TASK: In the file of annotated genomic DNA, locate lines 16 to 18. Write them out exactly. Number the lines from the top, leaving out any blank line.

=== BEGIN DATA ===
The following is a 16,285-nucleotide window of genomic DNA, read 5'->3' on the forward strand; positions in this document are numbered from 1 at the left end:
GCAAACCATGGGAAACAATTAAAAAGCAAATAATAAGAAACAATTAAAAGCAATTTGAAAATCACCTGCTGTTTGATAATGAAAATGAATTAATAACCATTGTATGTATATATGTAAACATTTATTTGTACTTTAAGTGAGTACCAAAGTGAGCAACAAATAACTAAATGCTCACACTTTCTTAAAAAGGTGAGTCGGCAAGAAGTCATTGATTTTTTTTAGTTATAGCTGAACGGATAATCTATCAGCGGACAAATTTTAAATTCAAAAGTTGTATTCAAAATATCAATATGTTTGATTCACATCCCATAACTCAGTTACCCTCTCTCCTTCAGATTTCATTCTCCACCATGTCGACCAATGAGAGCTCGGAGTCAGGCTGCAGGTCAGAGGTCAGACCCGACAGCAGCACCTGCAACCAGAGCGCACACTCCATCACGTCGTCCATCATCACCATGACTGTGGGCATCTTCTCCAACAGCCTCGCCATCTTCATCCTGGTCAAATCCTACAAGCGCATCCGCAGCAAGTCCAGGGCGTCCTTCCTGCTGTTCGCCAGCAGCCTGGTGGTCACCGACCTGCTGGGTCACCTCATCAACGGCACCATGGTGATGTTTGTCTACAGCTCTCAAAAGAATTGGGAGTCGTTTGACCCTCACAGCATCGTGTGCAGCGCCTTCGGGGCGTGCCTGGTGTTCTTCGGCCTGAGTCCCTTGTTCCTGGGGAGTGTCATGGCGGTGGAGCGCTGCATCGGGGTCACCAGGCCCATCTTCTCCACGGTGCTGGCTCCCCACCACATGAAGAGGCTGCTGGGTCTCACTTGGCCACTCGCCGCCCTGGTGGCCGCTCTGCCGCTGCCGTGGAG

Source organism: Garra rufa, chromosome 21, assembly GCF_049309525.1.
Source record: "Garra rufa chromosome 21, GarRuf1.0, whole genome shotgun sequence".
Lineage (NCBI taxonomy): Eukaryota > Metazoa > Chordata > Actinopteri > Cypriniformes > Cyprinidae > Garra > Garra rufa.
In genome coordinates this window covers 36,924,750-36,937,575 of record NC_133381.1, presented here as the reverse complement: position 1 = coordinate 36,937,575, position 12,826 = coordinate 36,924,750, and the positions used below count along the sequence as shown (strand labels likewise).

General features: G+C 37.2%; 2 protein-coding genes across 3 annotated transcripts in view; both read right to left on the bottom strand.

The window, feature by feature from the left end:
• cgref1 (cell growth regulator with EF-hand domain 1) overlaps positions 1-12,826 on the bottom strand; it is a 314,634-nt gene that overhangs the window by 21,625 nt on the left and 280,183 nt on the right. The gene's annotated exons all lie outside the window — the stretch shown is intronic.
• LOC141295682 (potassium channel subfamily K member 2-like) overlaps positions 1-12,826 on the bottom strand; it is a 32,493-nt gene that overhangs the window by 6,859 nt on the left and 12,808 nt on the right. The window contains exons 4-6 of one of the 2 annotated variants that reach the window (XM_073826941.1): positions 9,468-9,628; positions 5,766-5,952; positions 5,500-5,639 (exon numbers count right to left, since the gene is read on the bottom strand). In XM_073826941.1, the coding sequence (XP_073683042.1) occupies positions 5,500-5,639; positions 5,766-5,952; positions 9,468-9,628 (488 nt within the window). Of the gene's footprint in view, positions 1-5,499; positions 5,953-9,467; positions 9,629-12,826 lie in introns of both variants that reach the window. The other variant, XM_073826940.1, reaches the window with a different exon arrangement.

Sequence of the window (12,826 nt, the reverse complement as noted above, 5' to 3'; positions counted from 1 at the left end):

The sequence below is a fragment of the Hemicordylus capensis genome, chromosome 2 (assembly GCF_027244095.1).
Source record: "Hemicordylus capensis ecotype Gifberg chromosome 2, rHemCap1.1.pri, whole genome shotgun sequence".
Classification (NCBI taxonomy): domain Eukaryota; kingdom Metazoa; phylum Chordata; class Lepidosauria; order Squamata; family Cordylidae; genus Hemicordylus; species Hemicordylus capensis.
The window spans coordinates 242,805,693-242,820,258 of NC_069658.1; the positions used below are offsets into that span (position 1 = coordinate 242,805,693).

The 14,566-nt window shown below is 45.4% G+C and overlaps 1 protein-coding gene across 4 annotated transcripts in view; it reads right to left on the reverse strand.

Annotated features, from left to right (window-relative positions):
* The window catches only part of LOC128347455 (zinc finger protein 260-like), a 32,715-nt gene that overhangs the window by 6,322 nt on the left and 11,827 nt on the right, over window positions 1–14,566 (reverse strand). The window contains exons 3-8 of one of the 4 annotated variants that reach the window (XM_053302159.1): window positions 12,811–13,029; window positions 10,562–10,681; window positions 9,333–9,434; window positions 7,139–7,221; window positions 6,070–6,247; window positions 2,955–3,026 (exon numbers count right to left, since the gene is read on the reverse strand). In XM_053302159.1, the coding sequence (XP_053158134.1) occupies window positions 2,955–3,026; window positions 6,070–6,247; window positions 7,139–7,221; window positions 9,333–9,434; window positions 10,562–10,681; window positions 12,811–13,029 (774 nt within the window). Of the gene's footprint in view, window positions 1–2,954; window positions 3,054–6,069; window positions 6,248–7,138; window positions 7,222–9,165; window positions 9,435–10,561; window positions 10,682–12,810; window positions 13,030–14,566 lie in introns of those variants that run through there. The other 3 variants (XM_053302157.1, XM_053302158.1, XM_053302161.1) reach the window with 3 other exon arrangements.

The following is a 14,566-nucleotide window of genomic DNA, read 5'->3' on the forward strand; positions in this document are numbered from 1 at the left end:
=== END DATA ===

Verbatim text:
The 14,566-nt window shown below is 45.4% G+C and overlaps 1 protein-coding gene across 4 annotated transcripts in view; it reads right to left on the reverse strand.

Annotated features, from left to right (window-relative positions):
* The window catches only part of LOC128347455 (zinc finger protein 260-like), a 32,715-nt gene that overhangs the window by 6,322 nt on the left and 11,827 nt on the right, over window positions 1–14,566 (reverse strand). The window contains exons 3-8 of one of the 4 annotated variants that reach the window (XM_053302159.1): window positions 12,811–13,029; window positions 10,562–10,681; window positions 9,333–9,434; window positions 7,139–7,221; window positions 6,070–6,247; window positions 2,955–3,026 (exon numbers count right to left, since the gene is read on the reverse strand). In XM_053302159.1, the coding sequence (XP_053158134.1) occupies window positions 2,955–3,026; window positions 6,070–6,247; window positions 7,139–7,221; window positions 9,333–9,434; window positions 10,562–10,681; window positions 12,811–13,029 (774 nt within the window). Of the gene's footprint in view, window positions 1–2,954; window positions 3,054–6,069; window positions 6,248–7,138; window positions 7,222–9,165; window positions 9,435–10,561; window positions 10,682–12,810; window positions 13,030–14,566 lie in introns of those variants that run through there. The other 3 variants (XM_053302157.1, XM_053302158.1, XM_053302161.1) reach the window with 3 other exon arrangements.